Did you notice the emblems from the Tokyo Olympics 2020? The deep blue and white checkered pattern was called “harmonized chequers emblems.” It appears to be a very modern design, but actually has strong influences from Japanese tradition.
Did you know that a checkered pattern is used in traditional Japanese design? Maybe you’ve seen the Japanese anime “Demon Slayer” and have seen how the main character, Tanjirou, wears a green and black checkered jacket?
We call this checker pattern “Ichimatsu pattern.” It is named after a handsome kabuki actor from ancient Tokyo, which was named “Edo” about 300 years ago. Ichimatsu Sanogawa wore a hakama (a kind of loose-fitting trousers) with a checkered pattern on stage once, and his pants were a huge hit. From then, people started calling it the “Ichimatsu pattern.”
Prior to Ichimatsu, the pattern was called the “stone path.” The squares repeating continuously symbolizes eternity, a prosperous family, and a business expansion. We consider this pattern to bring good fortune. We use it for gifts, and some families use it in their family emblems. (Yes, Japanese families have traditional emblems!)
The Tokyo emblems also have another traditional meaning. Its deep blue is called “Ai” in Japanese, which can mean indigo. Cloth dyed in indigo becomes antibacterial, odor eliminating, insect proof, and flame resistant. Because of its many useful properties, it was used widely in daily life—as well as the uniforms of the Edo firefighters. Indigo is sometimes used to represent Japan, and people call it “Japan Blue.”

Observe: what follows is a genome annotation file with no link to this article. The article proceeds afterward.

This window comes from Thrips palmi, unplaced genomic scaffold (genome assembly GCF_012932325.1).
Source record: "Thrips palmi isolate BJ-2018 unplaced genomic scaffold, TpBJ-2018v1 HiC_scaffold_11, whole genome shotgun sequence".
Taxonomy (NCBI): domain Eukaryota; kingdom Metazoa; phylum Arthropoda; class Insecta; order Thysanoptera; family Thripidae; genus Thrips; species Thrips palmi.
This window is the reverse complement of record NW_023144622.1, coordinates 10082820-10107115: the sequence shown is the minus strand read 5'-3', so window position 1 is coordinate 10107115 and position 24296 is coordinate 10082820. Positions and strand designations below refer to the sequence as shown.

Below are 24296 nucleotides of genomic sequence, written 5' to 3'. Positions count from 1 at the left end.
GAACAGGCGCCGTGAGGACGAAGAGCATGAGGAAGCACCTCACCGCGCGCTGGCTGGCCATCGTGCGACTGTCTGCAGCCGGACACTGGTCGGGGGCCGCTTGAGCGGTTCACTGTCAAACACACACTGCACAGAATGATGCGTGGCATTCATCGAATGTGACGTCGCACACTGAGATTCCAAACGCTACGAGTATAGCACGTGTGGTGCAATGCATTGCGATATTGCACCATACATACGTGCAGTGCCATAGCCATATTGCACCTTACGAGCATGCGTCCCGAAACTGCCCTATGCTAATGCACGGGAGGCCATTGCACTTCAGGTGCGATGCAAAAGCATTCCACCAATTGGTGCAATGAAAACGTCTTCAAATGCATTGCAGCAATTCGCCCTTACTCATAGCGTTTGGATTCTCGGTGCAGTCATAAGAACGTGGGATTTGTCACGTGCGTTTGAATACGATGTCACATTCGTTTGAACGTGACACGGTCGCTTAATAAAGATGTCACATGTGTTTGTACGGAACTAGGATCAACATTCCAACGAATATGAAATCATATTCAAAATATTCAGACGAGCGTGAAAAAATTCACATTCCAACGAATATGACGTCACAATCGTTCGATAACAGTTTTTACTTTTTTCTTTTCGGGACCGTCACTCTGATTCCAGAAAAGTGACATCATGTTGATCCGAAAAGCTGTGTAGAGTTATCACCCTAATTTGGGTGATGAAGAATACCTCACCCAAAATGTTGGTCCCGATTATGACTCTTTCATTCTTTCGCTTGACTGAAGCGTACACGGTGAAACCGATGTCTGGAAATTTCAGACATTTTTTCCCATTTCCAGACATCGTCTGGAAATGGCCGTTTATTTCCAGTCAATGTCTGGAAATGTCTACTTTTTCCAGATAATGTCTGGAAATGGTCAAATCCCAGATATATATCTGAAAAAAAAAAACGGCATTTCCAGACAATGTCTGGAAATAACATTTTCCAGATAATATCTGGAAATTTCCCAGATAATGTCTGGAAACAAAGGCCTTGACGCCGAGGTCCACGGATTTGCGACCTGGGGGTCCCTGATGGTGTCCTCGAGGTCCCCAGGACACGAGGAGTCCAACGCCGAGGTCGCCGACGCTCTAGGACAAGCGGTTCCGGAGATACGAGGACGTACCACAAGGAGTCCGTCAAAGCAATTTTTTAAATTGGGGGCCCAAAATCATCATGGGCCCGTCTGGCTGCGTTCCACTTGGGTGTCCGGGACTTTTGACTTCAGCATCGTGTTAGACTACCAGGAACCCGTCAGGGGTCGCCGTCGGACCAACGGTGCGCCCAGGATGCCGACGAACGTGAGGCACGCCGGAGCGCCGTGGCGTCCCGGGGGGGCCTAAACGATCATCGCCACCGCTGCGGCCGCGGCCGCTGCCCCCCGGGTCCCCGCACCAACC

This deep blue color is also called “Kachi-iro.” The sound of “kachi” means victory, so samurai wished for victory by wearing deep blue clothes. By the way, Japan’s national soccer team uses it as their team color, and are called “Samurai Japan.”
This post ended up being a bit different from my normal blog post, but I really wanted to share with you how the 2020 Olympics emblem design represents Japan—particularly Tokyo. Kabuki, woodblock printing, the indigo-wearing samurai and the city’s firefighters, are all closely associated with Edo, ancient Tokyo.
I hope you enjoyed this article.
If you are interested in Japanese family emblems, here is a link to “Kamon no Iroha” which means “ABC’s of Japanese family emblems.” This site is in Japanese but you can still enjoy looking at them. https://irohakamon.com/symbol.html
And about Japanese traditional patterns, here is a link to “Dentou Monyou” which means “Traditional (Japanese) Patterns.” This site has English translations. https://naisouzairyou-annai.jp/pattern/tradition/index.html